informix> onparams -a -d llogdbs01 -s 131064
informix> onparams -a -d llogdbs01 -s 131064
informix> onmode -l
informix> onmode -l
informix> onmode -l
informix> onmode -c
informix> onparams -d -l 4 -y
informix> onparams -d -l 5 -y
informix> onparams -d -l 6 -y
informix> onparams -a -d llogdbs01 -s 131064
informix> onparams -a -d llogdbs01 -s 131064
informix> onparams -a -d llogdbs01 -s 131064
informix> onparams -a -d llogdbs01 -s 131064
informix> onparams -a -d llogdbs01 -s 131064
informix> onparams -a -d llogdbs01 -s 131064
informix> onparams -a -d llogdbs01 -s 131064
informix> onparams -a -d llogdbs01 -s 131064
informix> onparams -a -d llogdbs01 -s 131064
informix> onparams -a -d llogdbs01 -s 131064
informix> onparams -a -d llogdbs01 -s 131064
informix> onparams -a -d llogdbs01 -s 131064
informix> onparams -a -d llogdbs01 -s 131064


Checking onstat -d shows me that I have used all but 11 pages (22 KB) in llogdbs01 and onstat -l shows me my 16 new logical logs.

Take it One Step Further

If you are spreading out the I/O to multiple disks and you have disks to spare, try creating two logical log dbspaces on two different drives and alternate the creation of logical logs between these two dbspaces.  For example, create logical log 1 in llogdbs01, logical log 2 in llogdbs02, logical log 3 in llogdbs01, etc.  When a logical log switch occurs a backup reads all of the data from the old log while you're busy trying to write transactions to the new log.  If these two logical logs are on the same disk then you can see some I/O contention during the backup.  Is this required?  Nah, just something to keep in the back of your head.  There is a good chance in this day and age that you won't even be dealing with individual disks anyway.  Instead you're probably just be given a slice of disk on the SAN and all this I/O separation stuff is meaningless.  Kind of sad really.



10 comments:

  1. very well explain

    ReplyDelete
  2. I disagree with the sentence: "Fast Recovery can take longer if physical log is not large enough"
    I think that the smaller the physical log, the shorter the recovery time

    Roger

    ReplyDelete
  3. Roger,

    I agree with you a little bit. If you have a small physical log and are having more frequent checkpoints because of the physical log becoming 75% full then recovery time will be shorter because there will be less to recover, but this is going to impact overall performance because you'll be checkpointing more often.

    On the other hand, there is no disadvantage to having a ridiculously large physical log (aside from wasted disk space). Fast Recovery against a database with a 4GB bufferpool should be the same with a 5GB physical log or a 5TB physical log.

    When RTO_SERVER_RESTART is configured the engine will log additional pages to the physical log that may be needed for fast recovery to ensure that no random I/Os are needed during roll forward.

    If the physical log is too small we will get this warning:

    Performance Warning: The physical log size is smaller than the recommended size for a server configured with RTO_SERVER_RESTART.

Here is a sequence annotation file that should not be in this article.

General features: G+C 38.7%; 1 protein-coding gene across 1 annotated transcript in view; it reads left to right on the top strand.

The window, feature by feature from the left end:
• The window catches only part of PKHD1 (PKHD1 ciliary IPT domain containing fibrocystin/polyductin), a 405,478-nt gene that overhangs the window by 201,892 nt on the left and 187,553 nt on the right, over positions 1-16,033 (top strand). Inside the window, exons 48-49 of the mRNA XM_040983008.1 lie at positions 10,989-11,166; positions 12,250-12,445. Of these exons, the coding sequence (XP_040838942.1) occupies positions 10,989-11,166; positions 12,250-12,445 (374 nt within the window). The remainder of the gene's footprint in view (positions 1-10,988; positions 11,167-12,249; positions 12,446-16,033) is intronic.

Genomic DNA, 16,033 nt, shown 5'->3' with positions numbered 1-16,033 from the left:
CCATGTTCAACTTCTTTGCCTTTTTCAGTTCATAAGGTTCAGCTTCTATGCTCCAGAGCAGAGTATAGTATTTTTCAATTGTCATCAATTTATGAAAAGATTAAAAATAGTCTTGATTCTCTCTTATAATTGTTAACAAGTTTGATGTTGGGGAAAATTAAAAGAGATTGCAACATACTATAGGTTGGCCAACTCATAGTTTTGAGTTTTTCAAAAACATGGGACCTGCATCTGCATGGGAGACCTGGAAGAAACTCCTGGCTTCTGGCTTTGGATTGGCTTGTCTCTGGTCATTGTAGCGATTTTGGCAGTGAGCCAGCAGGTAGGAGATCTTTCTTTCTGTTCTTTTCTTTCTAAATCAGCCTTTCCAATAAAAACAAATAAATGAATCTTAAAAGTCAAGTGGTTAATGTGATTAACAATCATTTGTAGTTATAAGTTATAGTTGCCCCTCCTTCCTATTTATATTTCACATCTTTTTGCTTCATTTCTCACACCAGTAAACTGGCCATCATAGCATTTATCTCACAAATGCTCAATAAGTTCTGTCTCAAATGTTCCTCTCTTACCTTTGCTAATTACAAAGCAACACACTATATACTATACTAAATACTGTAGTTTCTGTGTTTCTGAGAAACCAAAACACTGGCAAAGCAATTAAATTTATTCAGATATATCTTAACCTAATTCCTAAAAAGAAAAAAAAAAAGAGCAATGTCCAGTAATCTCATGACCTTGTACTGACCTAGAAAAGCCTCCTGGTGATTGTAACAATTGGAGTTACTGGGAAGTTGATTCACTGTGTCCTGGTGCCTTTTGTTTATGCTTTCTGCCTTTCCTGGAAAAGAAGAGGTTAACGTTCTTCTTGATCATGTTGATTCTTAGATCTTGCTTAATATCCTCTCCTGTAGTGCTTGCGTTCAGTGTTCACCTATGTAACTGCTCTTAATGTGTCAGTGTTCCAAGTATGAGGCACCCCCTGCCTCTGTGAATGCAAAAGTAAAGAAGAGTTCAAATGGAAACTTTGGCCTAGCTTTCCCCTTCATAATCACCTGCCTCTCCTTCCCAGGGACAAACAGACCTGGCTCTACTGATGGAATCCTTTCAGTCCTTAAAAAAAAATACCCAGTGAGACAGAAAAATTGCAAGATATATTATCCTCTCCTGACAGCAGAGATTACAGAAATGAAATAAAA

Results: Fast recovery performance may not be optimal.
    Action: For best fast recovery performance when RTO_SERVER_RESTART is enabled,
    increase the physical log size to at least %ld Kb. For servers
    configured with a large bufferpool, this may not be necessary. Refer
    to the IBM Informix IDS Administration Guide for more information.

    But now that I think about it more, why would fast recovery time not be optimal? If we are logging additional stuff to make fast recovery faster then wouldn't we just hit the 75% physical log full mark sooner and trigger a checkpoint? I don't know how this would impacts fast recovery time, we are still writing the additional stuff to the physical log to eliminate random I/O during roll forward at the expense of more frequent checkpoints.

    If I find an answer to this question, I will post it here. I still stand by my suggestion of having more physical log than you think you need simply because disk is cheap, it won't make performance worse (it may make performance better because of less frequent checkpoints) and it MAY improve fast recover time.

    Thanks for the comment!

    ReplyDelete
  4. This comment has been removed by the author.

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  5. This comment has been removed by the author.

    ReplyDelete
    Replies
    1. Google/Mozilla ate your previous comment, I don't see you in the comment spam folder.

      Delete
  6. I have never personally seen a performance problem that was a result of poorly configured log buffers nor have I seen much performance gain from dramatically increasing the size of my log buffers.

    Given that you wrote this nearly 4.5 years ago, I'm wondering if this still holds true. I bring it up because we've been seeing periods of high volume during which we get a large number of user sessions waiting to write to the logical log buffer (onstat -u flags field leads off with G), and am trying to think of ways in which we might try to alleviate that. Increasing LOGBUFF (presently 128) was one idea that sprung to mind.

    Disclosure: There's HDR replication in NEAR_SYNC mode involved here, which complicates matters.

    ReplyDelete
    Replies
    1. Also, the blockquote tag is not allowed? Tsk!